Again from Harvard's Peabody Museum comes this excellent, detailed page on the ceremony as well as its underlying sacred narrative:http://www.peabody.harvard.edu/maria/Mandy.html...Changing Woman's power grants longevity. Although she grows old, she is always able to recapture her youth by walking towards the east and turning around counterclockwise four times. This power is transferred to the pubescent girl through songs sung by the diiyin ('one who has power'), the medicine man....There are also B&W photos accompanying the text.
Again from the Peabody comes Mandy Begay's very touching first person account of a friend's puberty ritual in which she too participated:http://www.snail.dircon.co.uk/SCSS/Articles/Blessed.htmEver since I was old enough to understand the meaning of the Sunrise Dance, I was told that it was essential for me as a growing woman to have one. I hated the idea, and I couldn't understand why dancing at sunrise for two days, 63 songs, would make a difference in my life. I felt it was only some stupid ritual. I didn't want to make a fool of myself by dancing in front of the community, and what would I get out of it anyway? Therefore, it came to me as a surprise when I had strong feelings while I participated in one as an assistant for my friend Laura's Sunrise Dance....
...I didn't feel anything . . . I let my body dance to the music, and once that happened, I was gone . . . Everything that was in front of me, I didn't see . . . I was taken by the meaning of the Sunrise Dance. This dance was to help build my endurance, and it would symbolize my womanhood. I started this dance as a child, but I would end it as a woman....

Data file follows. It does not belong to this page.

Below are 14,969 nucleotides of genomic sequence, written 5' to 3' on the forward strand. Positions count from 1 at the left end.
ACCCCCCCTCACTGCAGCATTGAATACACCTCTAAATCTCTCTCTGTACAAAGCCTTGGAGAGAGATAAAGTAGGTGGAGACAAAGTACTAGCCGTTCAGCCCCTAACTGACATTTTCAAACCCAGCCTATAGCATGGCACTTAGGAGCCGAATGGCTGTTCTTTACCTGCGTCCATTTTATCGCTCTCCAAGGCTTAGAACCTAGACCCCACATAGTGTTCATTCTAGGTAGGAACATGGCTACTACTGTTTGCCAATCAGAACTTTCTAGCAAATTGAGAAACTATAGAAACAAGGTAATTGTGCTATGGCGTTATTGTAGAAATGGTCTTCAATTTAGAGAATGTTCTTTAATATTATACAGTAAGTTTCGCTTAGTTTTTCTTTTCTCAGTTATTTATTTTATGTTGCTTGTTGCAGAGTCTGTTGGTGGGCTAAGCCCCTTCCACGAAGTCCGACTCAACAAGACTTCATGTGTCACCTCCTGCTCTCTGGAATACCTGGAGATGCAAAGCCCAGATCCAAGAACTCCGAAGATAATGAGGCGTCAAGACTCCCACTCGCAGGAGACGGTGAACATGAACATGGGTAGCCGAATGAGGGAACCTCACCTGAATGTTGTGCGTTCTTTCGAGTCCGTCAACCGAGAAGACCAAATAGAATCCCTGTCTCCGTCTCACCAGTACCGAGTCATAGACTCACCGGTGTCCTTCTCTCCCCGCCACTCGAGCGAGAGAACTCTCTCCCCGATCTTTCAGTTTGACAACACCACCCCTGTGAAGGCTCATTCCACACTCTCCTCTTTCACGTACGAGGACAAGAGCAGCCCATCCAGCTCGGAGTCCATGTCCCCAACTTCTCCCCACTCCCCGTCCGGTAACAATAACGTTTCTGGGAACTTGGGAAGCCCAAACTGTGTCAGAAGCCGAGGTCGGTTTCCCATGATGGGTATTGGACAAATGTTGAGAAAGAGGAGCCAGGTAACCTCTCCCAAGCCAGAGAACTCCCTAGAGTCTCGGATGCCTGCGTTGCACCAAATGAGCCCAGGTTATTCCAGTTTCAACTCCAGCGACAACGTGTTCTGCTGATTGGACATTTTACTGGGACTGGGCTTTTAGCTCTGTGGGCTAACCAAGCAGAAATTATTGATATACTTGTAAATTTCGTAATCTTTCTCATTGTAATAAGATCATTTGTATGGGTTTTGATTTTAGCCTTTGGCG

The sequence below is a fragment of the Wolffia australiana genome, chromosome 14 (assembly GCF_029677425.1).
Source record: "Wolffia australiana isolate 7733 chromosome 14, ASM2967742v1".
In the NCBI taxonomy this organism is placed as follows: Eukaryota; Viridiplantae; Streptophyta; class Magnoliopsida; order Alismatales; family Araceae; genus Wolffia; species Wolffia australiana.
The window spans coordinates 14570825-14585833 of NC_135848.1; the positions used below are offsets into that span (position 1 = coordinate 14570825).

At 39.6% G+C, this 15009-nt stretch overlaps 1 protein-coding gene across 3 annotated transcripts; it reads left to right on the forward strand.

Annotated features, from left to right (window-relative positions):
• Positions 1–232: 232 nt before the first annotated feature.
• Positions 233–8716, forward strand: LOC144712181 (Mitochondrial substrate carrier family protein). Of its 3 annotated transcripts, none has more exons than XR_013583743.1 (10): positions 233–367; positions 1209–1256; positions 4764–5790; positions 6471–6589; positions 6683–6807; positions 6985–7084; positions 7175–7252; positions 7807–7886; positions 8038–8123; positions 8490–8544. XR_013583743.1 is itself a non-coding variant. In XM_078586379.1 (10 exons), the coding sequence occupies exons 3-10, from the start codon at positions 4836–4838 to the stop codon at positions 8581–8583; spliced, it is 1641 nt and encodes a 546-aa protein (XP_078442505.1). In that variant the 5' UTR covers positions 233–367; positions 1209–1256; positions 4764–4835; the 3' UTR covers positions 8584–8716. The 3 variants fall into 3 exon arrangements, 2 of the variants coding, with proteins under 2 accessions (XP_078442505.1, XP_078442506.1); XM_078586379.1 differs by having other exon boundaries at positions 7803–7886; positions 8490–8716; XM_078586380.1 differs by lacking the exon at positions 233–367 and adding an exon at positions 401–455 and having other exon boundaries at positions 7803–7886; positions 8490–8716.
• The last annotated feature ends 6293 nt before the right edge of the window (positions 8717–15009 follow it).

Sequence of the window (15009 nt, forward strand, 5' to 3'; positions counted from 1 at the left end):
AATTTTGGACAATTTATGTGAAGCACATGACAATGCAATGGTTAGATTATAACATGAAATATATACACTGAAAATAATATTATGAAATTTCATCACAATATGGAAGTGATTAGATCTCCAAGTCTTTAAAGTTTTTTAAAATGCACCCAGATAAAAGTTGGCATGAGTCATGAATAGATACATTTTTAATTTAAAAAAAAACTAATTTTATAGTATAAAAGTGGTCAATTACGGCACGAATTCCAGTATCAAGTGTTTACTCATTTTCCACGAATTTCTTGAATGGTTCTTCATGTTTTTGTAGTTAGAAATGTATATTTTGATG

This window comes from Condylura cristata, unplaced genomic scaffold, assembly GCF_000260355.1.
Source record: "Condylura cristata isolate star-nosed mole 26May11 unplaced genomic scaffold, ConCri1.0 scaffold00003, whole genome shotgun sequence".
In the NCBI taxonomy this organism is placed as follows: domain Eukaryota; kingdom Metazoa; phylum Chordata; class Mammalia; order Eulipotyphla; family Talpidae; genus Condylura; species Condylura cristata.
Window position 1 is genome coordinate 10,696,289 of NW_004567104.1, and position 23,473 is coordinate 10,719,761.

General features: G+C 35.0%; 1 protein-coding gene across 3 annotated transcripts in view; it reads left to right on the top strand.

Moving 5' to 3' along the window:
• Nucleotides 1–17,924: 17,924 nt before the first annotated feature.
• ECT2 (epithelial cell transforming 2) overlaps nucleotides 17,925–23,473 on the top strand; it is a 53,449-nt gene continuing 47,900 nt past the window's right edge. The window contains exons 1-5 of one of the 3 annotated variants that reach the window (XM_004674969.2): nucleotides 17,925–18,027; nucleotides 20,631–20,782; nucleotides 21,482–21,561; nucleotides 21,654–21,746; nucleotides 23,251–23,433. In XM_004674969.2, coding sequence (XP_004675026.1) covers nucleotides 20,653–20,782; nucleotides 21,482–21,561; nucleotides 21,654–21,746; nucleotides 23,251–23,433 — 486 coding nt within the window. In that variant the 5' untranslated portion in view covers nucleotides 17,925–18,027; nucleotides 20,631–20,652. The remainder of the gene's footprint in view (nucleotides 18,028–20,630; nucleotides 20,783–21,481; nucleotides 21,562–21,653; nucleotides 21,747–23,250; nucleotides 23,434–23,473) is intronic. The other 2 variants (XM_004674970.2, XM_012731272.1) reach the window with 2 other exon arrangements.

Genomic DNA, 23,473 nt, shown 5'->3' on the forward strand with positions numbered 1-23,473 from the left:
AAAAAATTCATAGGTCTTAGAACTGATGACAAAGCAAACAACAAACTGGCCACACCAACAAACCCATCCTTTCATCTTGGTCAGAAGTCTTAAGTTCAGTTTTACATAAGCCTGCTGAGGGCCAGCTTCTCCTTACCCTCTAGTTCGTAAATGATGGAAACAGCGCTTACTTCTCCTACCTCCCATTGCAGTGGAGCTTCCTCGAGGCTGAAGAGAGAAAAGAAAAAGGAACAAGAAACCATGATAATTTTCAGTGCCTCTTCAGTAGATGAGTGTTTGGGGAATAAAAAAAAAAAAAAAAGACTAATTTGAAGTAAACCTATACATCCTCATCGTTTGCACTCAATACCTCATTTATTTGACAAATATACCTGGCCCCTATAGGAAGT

From Denmark comes "Blessed by the Moon: Initiation into Womanhood" by Annette Høst -- a thoughtful, rich account of cross-cultural attitudes towards menstruation and female puberty rituals:http://www.winternet.com/~webpage/adolescencepaper.html...For ten years I have studied and practised shamanism, and for almost just as long I have worked shamanically with the power of menstruation, Moon and Nature's other cycles. The following is a summary of the teachings I have put together from traditional, animistic cultures and from contemporary women's experiences....
This is "The Opportunity of Adolescence" by "Terry M," a well researched paper on the danger and promise of adolescence (the focus is male-oriented, but applies to both genders):Adolescence, the turning point, watershed, in Greek the cairotic moment, after which the future is redirected and confirmed. It would seem reasonable that much thought would be given to how to use this critical period to reinforce the positive self-image so important for growth. Rather, many parents, teachers, and clergy are unprepared to help guide these budding personalities. Ignorant or apathetic, or in dread of this confusing, rebellious stage, techniques are used, to "deal with" teens that usually fail to maximize the tremendous potential adolescence offers....The paper unfolds within psychological and anthropological frameworks.
....More to come....
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Floods & Rainbows: Mythologies & Science
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Rituals of Birthing [forthcoming]
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Rituals of Puberty
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Technical assistance: William Weeks
Text and Design:
© 2000-2007 by Kathleen Jenks, Ph.D.
All rights reserved
Page created & published:
Lady Day, 25-26 March 2000
Last updated: 21 March 2002 (misc. menu, etc); 13 November 2002.
7 May 2007: changed crystalline background because it was far too "busy;" changed colors for text, links, etc.